Books Reviews

Book Review: When Breath Becomes Air By Paul Kalanithi (The Moving Memoir of A Dying Neurosurgeon)

“I began to realise that coming in such close contact with my own mortality had changed both nothing and everything. Before my cancer was diagnosed, I knew that someday I would die, but I didn’t know when. After the diagnosis, I knew that someday I would die, but I didn’t know when. But now I knew it acutely. The problem wasn’t really a scientific one. The fact of death is unsettling. Yet there is no other way to live.”

What’s The Book About?

When Breath Becomes Air is a non-fiction autobiographical book written by Paul Kalanithi. It is a memoir about his life and illness, battling stage IV metastatic lung cancer.  It was posthumously published by Random House on January 12, 2016

The Review

I didn’t know what to expect before reading this book but it was a highly recommended read from a friend. When I finished the book, I cried and it felt like I had lost a friend. When Breath Becomes Air is not a prescriptive book about what to do in the face of inevitable death and it doesn’t need to be. Paul’s honesty and raw emotions throughout his journey are what makes this book remarkable. How do you deal with the news that cuts short all the hard work that you’ve spent a decade working on? The way he lived his life in the aftermath is nothing short of inspiring and this book is a testament to a life well-lived.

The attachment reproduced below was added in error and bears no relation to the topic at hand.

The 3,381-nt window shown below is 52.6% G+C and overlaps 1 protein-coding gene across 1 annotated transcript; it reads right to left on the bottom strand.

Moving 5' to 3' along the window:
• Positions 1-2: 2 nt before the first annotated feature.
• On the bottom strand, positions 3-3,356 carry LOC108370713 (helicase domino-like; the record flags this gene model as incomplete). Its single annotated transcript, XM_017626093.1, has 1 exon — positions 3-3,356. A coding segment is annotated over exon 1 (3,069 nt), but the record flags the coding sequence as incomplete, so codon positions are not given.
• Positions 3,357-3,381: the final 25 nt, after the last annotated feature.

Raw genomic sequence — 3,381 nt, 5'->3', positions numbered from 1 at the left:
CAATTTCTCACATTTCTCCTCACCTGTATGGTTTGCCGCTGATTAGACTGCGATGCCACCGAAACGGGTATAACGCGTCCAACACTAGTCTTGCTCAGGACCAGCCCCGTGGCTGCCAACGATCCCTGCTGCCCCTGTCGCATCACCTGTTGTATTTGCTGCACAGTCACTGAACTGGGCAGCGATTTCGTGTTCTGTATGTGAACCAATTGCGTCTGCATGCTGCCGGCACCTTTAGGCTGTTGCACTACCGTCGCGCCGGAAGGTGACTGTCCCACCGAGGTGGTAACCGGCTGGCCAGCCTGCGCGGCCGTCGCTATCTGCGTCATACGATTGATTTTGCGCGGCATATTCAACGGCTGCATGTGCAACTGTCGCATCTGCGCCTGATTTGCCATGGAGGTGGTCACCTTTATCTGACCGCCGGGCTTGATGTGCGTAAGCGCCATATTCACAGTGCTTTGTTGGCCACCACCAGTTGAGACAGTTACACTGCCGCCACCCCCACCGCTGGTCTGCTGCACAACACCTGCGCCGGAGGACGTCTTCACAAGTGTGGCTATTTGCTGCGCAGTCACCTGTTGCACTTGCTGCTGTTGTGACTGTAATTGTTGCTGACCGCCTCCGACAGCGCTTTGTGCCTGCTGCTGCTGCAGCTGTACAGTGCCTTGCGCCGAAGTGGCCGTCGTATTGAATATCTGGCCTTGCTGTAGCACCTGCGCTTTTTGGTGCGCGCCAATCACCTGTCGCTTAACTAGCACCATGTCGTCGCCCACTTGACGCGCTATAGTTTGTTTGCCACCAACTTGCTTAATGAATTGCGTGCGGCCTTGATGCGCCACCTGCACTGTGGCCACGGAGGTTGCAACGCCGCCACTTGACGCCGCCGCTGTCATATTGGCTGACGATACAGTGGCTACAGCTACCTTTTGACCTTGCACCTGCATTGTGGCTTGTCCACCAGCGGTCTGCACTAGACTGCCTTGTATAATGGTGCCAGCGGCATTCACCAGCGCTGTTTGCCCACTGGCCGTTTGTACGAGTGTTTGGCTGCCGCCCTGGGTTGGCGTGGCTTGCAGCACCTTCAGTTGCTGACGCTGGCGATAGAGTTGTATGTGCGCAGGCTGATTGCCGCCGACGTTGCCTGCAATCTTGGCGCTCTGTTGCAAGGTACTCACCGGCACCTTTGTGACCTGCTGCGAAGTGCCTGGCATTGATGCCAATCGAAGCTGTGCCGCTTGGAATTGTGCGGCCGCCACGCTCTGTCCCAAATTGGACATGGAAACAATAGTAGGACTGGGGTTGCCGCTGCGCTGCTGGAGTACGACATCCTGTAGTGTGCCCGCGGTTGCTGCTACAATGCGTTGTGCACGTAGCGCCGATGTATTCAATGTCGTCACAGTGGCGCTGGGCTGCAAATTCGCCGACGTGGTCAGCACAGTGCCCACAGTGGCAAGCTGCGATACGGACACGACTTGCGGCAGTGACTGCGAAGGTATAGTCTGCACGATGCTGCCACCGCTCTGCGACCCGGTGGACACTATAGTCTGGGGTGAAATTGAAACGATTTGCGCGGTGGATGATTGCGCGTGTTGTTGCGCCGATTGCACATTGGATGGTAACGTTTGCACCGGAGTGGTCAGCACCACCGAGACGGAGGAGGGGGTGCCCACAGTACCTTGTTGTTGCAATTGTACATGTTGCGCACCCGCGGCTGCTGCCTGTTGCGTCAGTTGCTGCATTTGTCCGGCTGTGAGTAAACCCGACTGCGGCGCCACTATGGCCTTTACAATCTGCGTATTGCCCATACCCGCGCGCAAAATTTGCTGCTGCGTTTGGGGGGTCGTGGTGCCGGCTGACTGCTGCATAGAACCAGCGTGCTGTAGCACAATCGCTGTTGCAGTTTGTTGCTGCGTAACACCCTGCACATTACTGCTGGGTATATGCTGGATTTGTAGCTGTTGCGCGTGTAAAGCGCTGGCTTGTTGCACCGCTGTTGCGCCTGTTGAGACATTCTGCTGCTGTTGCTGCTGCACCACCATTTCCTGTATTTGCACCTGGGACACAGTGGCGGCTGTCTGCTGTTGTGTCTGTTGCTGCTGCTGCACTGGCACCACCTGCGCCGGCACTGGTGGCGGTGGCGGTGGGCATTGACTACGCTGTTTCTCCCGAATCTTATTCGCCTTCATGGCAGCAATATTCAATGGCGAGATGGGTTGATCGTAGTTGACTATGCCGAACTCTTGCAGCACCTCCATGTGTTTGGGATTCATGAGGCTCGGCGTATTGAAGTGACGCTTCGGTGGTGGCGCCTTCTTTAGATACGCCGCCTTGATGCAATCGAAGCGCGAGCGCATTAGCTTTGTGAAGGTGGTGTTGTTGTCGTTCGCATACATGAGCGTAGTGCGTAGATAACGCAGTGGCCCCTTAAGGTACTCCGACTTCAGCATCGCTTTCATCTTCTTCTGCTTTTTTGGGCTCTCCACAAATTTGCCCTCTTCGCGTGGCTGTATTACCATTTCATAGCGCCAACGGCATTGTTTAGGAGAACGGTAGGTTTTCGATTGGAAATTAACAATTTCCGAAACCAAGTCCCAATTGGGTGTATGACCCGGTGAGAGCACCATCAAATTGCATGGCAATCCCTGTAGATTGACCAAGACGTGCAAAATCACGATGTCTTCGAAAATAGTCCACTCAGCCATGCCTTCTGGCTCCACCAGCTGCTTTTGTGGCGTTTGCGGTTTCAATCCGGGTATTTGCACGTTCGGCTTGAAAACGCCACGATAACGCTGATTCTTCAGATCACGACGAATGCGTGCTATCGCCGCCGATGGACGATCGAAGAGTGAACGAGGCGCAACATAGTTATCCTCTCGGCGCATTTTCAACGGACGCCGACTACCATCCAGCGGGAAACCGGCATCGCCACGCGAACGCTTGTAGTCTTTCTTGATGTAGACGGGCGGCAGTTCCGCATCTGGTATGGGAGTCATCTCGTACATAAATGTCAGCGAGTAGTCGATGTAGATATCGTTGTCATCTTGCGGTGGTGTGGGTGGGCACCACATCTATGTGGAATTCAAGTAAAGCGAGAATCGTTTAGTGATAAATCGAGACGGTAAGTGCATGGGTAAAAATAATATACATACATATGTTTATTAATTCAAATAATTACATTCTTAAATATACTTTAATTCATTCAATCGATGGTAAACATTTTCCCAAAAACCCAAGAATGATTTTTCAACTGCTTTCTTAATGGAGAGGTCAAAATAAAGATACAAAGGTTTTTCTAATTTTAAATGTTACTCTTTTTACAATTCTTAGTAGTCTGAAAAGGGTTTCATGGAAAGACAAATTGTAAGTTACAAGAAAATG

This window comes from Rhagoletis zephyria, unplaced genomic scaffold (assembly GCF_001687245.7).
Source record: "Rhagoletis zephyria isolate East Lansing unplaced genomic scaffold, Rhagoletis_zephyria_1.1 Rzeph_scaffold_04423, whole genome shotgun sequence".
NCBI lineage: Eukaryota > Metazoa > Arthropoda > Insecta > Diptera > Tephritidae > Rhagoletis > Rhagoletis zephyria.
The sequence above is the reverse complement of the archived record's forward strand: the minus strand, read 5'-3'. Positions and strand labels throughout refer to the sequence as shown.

Not only is Paul a brilliant neurosurgeon, he is undoubtedly a gifted writer. He is well-read and the literature references throughout took me down memory lane. He died before finishing this moving memoir but I walked away inspired to think about deep questions about my life and the choices I make. There are those who live beyond death because of their actions, words, and legacy. This book is the beautiful legacy he’s left behind for his daughter.

Top Three Quotes 

“In the end, it cannot be doubted that each of us can only see a part of the picture. The doctor sees one, the patient another, the engineer a third, the economist a fourth, the pearl diver a fifth, the alcoholic a sixth, … Human knowledge is never contained in one person. It grows from the relationship we create between each other and the world, and still, it is never complete.”

“One of the early meanings of patient is: ‘One who endures hardship without complaint.”

“Any neurosurgical problem forces a patient and family, ideally with a doctor as a guide, to answer this question: What makes life meaningful enough to go on living?”

Rating

✯✯✯✯✯- Life Companion. Thank me later!

Guide to Book Review Rating
✯ – Meh
✯✯ – Read at your own risk
✯✯✯ – Hit and Miss
✯✯✯✯- Hooked
✯✯✯✯✯- Life Companion. Thank me later!

 

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